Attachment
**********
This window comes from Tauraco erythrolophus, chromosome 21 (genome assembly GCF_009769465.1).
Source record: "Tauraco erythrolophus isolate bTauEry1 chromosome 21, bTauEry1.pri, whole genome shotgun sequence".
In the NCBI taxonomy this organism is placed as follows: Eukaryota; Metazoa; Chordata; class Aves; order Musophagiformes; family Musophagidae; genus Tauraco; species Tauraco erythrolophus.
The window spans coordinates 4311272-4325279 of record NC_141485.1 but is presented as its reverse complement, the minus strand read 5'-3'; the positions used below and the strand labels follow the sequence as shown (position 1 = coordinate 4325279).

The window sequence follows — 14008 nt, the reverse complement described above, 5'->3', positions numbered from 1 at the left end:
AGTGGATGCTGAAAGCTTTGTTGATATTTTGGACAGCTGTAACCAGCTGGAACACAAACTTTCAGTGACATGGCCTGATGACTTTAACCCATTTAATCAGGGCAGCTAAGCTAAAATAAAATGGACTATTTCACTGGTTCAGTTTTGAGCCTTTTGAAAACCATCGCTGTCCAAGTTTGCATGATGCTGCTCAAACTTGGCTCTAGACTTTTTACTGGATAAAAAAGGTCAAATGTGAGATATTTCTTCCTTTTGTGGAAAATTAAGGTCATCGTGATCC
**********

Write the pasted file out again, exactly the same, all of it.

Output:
This window comes from Tauraco erythrolophus, chromosome 21 (genome assembly GCF_009769465.1).
Source record: "Tauraco erythrolophus isolate bTauEry1 chromosome 21, bTauEry1.pri, whole genome shotgun sequence".
In the NCBI taxonomy this organism is placed as follows: Eukaryota; Metazoa; Chordata; class Aves; order Musophagiformes; family Musophagidae; genus Tauraco; species Tauraco erythrolophus.
The window spans coordinates 4311272-4325279 of record NC_141485.1 but is presented as its reverse complement, the minus strand read 5'-3'; the positions used below and the strand labels follow the sequence as shown (position 1 = coordinate 4325279).

The window sequence follows — 14008 nt, the reverse complement described above, 5'->3', positions numbered from 1 at the left end:
AGTGGATGCTGAAAGCTTTGTTGATATTTTGGACAGCTGTAACCAGCTGGAACACAAACTTTCAGTGACATGGCCTGATGACTTTAACCCATTTAATCAGGGCAGCTAAGCTAAAATAAAATGGACTATTTCACTGGTTCAGTTTTGAGCCTTTTGAAAACCATCGCTGTCCAAGTTTGCATGATGCTGCTCAAACTTGGCTCTAGACTTTTTACTGGATAAAAAAGGTCAAATGTGAGATATTTCTTCCTTTTGTGGAAAATTAAGGTCATCGTGATCC